Seemingly, the advice I just provided is contradictory, as there are no large countries in Central Europe that use the Euro. But I never said you should fulfil all the conditions at the same time. Besides, perhaps you’ve forgotten a country? What about Germany? Its big, it uses the Euro and its as Central European as it gets – even the geographical centre of the EU is in Germany. And, of course, a large part of Germany was behind the Iron Curtain – the Berlin wall must count for something! Plus, don’t forget that Berlin is one of the most affordable cities in Europe.

    Berlin, one of the most affordable European cities, has plenty of iconic sights

    Berlin, one of the most affordable European cities, has plenty of iconic sights

Hope this gives you inspiration and confidence that Europe is doable even on a tight budget. Next time I’ll share some tips about where to sleep cheaply (or even for free). And if you have budget tips of your own, your comments are welcome! Happy travels!


Filed under Europe, Europe on a budget, Tips and tricks, Travel

Bite-sized Europe

I often read weblogs about Europe and a lot of those are written by people planning or reviewing their first trip to Europe. Some are visiting on package tours, others go on a honeymoon. Others are coming to Europe as part of a RTW trip or for study. All these people are confronted with a common enemy – Europe simply has too much to offer. Sure, its a small continent, but its geographic location makes it host to a wide range of climate zones, and with over 50 countries (by my count) its second only to Africa in number of states. No wonder travellers to Europe, especially those coming to the old granny for the first time have a hard time choosing.

The question most often asked by people planning a trip to Europe is “what’s the best itinerary?”. (Un)Fortunately, there’s an infinite number of answers to this question, depending on several factors, like when are you going, how long will you be staying, what is you budget and what are your preferences. There is no “best” itinerary, only what’s best for you. So what to do? If you’re going to Europe just for a week or two, then I’d say it makes no sense to rush around. Choose a big country, like France, Germany or Italy, and stick with it – there’s plenty of choices within these big boys to keep you busy.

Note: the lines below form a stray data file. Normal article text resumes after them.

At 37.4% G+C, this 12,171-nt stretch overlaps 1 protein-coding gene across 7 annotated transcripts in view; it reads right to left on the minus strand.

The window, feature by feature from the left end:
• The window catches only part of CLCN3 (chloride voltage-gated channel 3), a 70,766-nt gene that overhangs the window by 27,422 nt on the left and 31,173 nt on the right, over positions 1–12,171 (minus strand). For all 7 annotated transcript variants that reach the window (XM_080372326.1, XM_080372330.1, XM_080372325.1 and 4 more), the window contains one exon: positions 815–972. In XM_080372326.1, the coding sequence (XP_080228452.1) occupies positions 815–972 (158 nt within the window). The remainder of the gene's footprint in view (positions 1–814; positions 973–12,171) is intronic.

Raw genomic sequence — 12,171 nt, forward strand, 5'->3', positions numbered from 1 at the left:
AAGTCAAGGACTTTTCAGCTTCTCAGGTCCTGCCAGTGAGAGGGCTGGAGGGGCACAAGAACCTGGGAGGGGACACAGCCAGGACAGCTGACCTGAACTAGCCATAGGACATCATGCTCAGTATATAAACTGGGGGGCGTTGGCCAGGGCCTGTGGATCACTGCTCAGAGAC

But what if you’re coming for longer, and want to explore the endless variety of European customs, cuisine and climate? My tip to you is – regionalize. In the geographical and political maze of (small) European countries, national borders increasingly lose their meaning and the regional ties, formed by common history, language and geography are becoming (again) more defining. Staying within a region for several weeks will allow you to get a taste of several (small) countries with relatively little travel hustle, and if you’re staying longer, hop on to another region for a radically different setting.

There are, of course, numerous possible divisions of Europe into regions – for example, the classic division into North, East, South and West (and perhaps Central) Europe. Most of these divisions create regions that are way too big for travelling itinerary purposes. So I’ve decided to create my own regional map of Europe. I am not running a travelling guide, but as there’s an obvious need for qualitative inside information on reasonable travel planning in Europe, I will be kind enough to shine a light on this topic. Obviously, it will take me some time to produce quality articles on the topic, but to give you a hint of what’s to come, here is my division of Europe into bite-size travel regions:

Europe by travel regions

Europe by travel regions (created with National Geographic’s MapMaker Interactive)

Disclaimer: The regional division shown above is chosen for travel convenience. The names of the regions are for illustration purposes only and do not reflect any political concepts or beliefs.

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Filed under Europe, Europe by region, Round-the-world trip, Travel